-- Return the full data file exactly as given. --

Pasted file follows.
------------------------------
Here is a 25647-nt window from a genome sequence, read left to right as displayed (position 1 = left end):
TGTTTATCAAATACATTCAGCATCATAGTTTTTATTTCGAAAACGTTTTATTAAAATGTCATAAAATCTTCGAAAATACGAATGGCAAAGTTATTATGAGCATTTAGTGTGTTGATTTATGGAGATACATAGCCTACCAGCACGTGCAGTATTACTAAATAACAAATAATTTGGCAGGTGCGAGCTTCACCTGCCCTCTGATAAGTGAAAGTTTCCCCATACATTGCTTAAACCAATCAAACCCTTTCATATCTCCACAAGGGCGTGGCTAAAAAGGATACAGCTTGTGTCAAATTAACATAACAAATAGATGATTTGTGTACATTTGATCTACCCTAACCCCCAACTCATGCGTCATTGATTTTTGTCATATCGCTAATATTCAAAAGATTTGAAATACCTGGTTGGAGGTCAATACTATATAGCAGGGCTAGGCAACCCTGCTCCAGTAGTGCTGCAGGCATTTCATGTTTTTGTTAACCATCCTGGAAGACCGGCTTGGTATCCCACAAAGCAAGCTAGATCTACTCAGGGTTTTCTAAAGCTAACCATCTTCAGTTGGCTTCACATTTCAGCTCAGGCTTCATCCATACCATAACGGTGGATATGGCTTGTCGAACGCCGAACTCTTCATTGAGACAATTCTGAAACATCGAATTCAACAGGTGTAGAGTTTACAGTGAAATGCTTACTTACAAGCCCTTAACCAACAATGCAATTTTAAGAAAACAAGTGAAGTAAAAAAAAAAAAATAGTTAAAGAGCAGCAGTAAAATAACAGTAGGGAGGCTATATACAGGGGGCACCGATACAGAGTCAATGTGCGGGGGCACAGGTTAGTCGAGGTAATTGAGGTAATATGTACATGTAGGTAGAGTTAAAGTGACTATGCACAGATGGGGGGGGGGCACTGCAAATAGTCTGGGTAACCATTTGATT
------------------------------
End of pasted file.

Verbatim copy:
Here is a 25647-nt window from a genome sequence, read left to right as displayed (position 1 = left end):
TGTTTATCAAATACATTCAGCATCATAGTTTTTATTTCGAAAACGTTTTATTAAAATGTCATAAAATCTTCGAAAATACGAATGGCAAAGTTATTATGAGCATTTAGTGTGTTGATTTATGGAGATACATAGCCTACCAGCACGTGCAGTATTACTAAATAACAAATAATTTGGCAGGTGCGAGCTTCACCTGCCCTCTGATAAGTGAAAGTTTCCCCATACATTGCTTAAACCAATCAAACCCTTTCATATCTCCACAAGGGCGTGGCTAAAAAGGATACAGCTTGTGTCAAATTAACATAACAAATAGATGATTTGTGTACATTTGATCTACCCTAACCCCCAACTCATGCGTCATTGATTTTTGTCATATCGCTAATATTCAAAAGATTTGAAATACCTGGTTGGAGGTCAATACTATATAGCAGGGCTAGGCAACCCTGCTCCAGTAGTGCTGCAGGCATTTCATGTTTTTGTTAACCATCCTGGAAGACCGGCTTGGTATCCCACAAAGCAAGCTAGATCTACTCAGGGTTTTCTAAAGCTAACCATCTTCAGTTGGCTTCACATTTCAGCTCAGGCTTCATCCATACCATAACGGTGGATATGGCTTGTCGAACGCCGAACTCTTCATTGAGACAATTCTGAAACATCGAATTCAACAGGTGTAGAGTTTACAGTGAAATGCTTACTTACAAGCCCTTAACCAACAATGCAATTTTAAGAAAACAAGTGAAGTAAAAAAAAAAAAATAGTTAAAGAGCAGCAGTAAAATAACAGTAGGGAGGCTATATACAGGGGGCACCGATACAGAGTCAATGTGCGGGGGCACAGGTTAGTCGAGGTAATTGAGGTAATATGTACATGTAGGTAGAGTTAAAGTGACTATGCACAGATGGGGGGGGGGCACTGCAAATAGTCTGGGTAACCATTTGATT